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larryngu

The instant cycle Gods are not with me. :-(

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I bought some Fritz Zymes online and I paid around $ 77 dollars to have the product shipped overnight to me.

Did not work. :cry

I already bought very beautiful fishes from Rain Garden. They will arrive this coming Friday.

I also bought a Aqueon water changer to make doing a fish in cycle much easier.

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I did not download the pictures of the fishes before Steve took them down from his website.

I already sent Steve an email requesting that ;if he didn't already permenately the pictures, to please send them to me.

If I sends me the pictures, I will share them.

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I thought you had been cycling a tank? If there is no ammonia in the water, there is no food for them to consume. No food means no cycle. What were your params when trying this? It can be hit or miss with these products.

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I'm sorry it didn't work, but we did warn you repeatedly that instant cycling is fickle and probably won't work. :(

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The product didn't work? or did it not show up? If it was product failure, instant cycle type products need there to be ammonia present to feed the beneficial bacteria.

*multiple snipes

Edited by ahardeay

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My forty gallon tank has been sitting idle for months.

I just restarted it.

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The product didn't work? or did it not show up? If it was product failure, instant cycle type products need there to be ammonia present to feed the beneficial bacteria.

*multiple snipes

It did not work.

I did add ammonia tank at the level of 2 ppm of ammonia.

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Water changes (and your water changer) are going to be your new best friend for the next few months. Fish in cycles are not impossible. You just have to be on top of your water parameters . . .

Edited by fantailfan1

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eeek that is a lot of money.

Well, daily water changes are a good thing when fish are in QT anyway ;) Just stay on top of testing your water and doing water changes and things will be fine.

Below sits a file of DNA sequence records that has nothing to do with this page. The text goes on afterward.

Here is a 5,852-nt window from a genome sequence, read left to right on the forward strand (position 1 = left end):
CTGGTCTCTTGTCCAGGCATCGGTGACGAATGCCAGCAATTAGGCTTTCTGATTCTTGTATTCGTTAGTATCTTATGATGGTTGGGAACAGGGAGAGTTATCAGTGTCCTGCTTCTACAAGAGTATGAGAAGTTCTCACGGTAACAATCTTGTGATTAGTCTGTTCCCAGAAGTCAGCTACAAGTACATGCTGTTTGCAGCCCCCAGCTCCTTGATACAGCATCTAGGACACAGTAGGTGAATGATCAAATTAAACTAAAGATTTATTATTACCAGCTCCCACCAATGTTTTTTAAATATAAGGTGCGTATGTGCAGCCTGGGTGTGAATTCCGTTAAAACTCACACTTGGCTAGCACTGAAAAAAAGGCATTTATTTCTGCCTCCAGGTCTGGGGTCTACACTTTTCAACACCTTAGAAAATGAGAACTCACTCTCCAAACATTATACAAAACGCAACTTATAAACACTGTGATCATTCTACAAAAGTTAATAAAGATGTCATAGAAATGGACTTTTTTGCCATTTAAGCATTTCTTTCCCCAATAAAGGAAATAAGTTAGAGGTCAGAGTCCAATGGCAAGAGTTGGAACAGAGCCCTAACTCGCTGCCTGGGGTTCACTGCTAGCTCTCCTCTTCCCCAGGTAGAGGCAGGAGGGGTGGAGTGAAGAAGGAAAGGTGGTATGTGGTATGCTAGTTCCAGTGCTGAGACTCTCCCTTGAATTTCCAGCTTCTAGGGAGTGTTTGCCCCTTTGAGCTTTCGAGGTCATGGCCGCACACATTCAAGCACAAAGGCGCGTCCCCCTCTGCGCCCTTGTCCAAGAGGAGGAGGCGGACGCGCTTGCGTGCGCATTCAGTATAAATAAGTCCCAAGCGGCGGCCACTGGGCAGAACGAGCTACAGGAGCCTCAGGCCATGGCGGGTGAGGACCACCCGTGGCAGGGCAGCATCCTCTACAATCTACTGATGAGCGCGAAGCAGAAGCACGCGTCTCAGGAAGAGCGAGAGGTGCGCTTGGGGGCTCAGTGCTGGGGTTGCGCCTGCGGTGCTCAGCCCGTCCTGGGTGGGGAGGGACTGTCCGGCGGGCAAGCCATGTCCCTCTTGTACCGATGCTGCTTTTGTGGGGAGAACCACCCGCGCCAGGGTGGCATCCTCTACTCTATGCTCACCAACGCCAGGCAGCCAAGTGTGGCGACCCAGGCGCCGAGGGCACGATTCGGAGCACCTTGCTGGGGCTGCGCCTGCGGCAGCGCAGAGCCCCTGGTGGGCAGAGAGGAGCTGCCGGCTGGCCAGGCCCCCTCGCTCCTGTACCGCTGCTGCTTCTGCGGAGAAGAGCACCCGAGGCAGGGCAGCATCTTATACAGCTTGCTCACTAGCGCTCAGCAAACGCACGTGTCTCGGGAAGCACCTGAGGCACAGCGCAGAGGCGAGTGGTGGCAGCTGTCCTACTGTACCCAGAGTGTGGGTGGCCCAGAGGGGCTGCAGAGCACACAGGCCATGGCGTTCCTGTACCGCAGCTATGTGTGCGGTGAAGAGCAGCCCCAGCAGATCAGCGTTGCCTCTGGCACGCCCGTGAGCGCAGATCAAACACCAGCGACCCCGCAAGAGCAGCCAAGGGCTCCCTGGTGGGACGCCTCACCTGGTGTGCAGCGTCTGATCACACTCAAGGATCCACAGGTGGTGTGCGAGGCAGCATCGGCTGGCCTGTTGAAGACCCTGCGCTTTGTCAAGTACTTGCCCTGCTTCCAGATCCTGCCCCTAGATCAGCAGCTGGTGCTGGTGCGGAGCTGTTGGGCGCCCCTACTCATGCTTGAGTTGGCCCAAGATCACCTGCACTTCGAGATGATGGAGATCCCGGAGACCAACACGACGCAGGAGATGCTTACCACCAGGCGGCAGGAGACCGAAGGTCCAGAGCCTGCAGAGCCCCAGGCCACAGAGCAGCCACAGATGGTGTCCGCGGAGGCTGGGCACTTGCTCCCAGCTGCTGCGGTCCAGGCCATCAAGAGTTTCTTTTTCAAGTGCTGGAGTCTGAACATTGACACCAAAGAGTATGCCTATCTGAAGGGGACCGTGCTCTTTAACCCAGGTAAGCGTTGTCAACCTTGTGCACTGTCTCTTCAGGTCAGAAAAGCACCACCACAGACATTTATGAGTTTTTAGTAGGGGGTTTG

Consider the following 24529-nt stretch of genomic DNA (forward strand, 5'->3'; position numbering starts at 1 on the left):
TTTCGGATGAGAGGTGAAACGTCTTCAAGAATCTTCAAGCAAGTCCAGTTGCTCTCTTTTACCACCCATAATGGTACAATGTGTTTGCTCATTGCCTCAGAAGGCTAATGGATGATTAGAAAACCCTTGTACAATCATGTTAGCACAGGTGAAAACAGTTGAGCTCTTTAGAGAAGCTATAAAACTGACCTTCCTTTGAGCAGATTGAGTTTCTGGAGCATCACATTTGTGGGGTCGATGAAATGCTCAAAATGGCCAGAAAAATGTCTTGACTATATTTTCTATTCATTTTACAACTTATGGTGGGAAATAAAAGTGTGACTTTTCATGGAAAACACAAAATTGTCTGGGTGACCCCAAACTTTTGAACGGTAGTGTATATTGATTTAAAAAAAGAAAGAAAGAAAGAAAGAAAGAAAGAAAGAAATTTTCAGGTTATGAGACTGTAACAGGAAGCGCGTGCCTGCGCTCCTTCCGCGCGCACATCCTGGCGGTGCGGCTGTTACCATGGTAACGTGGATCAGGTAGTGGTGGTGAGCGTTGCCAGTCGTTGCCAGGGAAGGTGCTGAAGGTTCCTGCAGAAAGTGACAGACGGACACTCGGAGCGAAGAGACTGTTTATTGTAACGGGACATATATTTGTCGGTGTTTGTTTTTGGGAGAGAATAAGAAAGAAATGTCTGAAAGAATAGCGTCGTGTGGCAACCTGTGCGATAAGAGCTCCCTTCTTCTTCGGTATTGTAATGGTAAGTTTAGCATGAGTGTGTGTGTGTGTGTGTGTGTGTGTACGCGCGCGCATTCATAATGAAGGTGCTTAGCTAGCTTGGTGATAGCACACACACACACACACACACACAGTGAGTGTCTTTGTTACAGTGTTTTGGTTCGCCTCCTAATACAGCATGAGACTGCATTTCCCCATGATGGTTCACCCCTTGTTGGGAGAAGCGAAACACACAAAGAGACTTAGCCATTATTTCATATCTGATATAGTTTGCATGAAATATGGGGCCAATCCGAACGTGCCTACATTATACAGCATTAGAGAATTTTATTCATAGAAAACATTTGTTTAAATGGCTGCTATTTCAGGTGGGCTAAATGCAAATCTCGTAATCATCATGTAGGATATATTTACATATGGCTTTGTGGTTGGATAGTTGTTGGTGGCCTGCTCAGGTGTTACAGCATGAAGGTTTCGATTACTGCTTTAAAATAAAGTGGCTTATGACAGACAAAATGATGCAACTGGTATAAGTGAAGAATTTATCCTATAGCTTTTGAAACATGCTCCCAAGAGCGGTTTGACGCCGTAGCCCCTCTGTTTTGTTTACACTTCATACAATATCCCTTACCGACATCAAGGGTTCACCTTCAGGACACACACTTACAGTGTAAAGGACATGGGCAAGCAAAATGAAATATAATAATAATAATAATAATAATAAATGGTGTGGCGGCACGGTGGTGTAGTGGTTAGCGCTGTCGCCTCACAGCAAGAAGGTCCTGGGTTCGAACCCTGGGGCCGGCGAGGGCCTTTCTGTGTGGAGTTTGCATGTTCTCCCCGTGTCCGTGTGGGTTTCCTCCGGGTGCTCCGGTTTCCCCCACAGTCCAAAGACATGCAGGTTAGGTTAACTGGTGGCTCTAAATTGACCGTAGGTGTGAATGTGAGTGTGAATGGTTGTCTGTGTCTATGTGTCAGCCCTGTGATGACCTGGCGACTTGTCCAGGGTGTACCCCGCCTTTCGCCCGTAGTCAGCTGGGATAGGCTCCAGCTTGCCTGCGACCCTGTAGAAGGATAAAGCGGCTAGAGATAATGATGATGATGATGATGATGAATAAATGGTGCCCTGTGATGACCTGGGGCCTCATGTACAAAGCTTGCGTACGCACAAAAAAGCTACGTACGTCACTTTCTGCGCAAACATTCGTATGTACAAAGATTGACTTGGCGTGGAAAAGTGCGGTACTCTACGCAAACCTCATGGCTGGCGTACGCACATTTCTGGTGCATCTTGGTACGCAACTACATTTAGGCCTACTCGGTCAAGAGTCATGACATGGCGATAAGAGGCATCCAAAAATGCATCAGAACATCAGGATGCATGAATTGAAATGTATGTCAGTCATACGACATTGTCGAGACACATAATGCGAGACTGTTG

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WOw sorry hun.... Like I always say... sometimes things are just to good to be true.... just like this stuff. :(

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Read this article by Steve. A relevant excerpt:

The quarantine tank, pond or tub should provide at least ten to twenty gallons per fish. The more space there is, the easier the quarantine process will be for you and your fish. If there is inadequate space, either you will be forced to do larger and more frequent water changes, or the fish will be exposed to poor water quality.

Do not start with a tank which has housed other fish. It should either have been bone dry for a month or so, or disinfected before preparing to quarantine new arrivals.
After cleaning out any debris or sludge, the tank can be disinfected using two tablespoons of household bleach (e.g. Clorox) per gallon or water (one cup per ten gallons). Use enough of the chlorine solution to coat all surfaces and then let it stand for ten minutes before rinsing. Rinse well and use a water conditioner or chlorine removal product to make sure there is no residual.

If you are using a biological filter, do a "fishless cycle" using household ammonia. An Internet search for "fishless cycle" will yield numerous descriptions of the process. Some prefer to use a commercial product containing nitrifying bacteria to jump-start the process, but it is not necessary. Remember, when you add your new goldfish to the tank, the beneficial bacteria in the filter will have to adjust their numbers in response to the changing feed input. So, even if the filter is "cycled" the system will have to establish a new balance. It's an ecosystem down there. Expect to have to do larger and more frequent water changes than usual to compensate for the imbalance.

Water changes alone can be used to maintain excellent water quality during the quarantine process. People have been successfully keeping goldfish since before the invention of filters, test kits, packaged nitrifying bacteria, electricity and all the rest.
In general, the more water exchange the better during the quarantine process. Fifty percent every day or every other day usually works fine if you have fifteen gallons per fish. One hundred percent per day is not too much. If you can measure even a trace of ammonia or nitrite, or if the water becomes cloudy, then you should be changing more water. You will find that the amount of water that needs to be exchanged declines over time.

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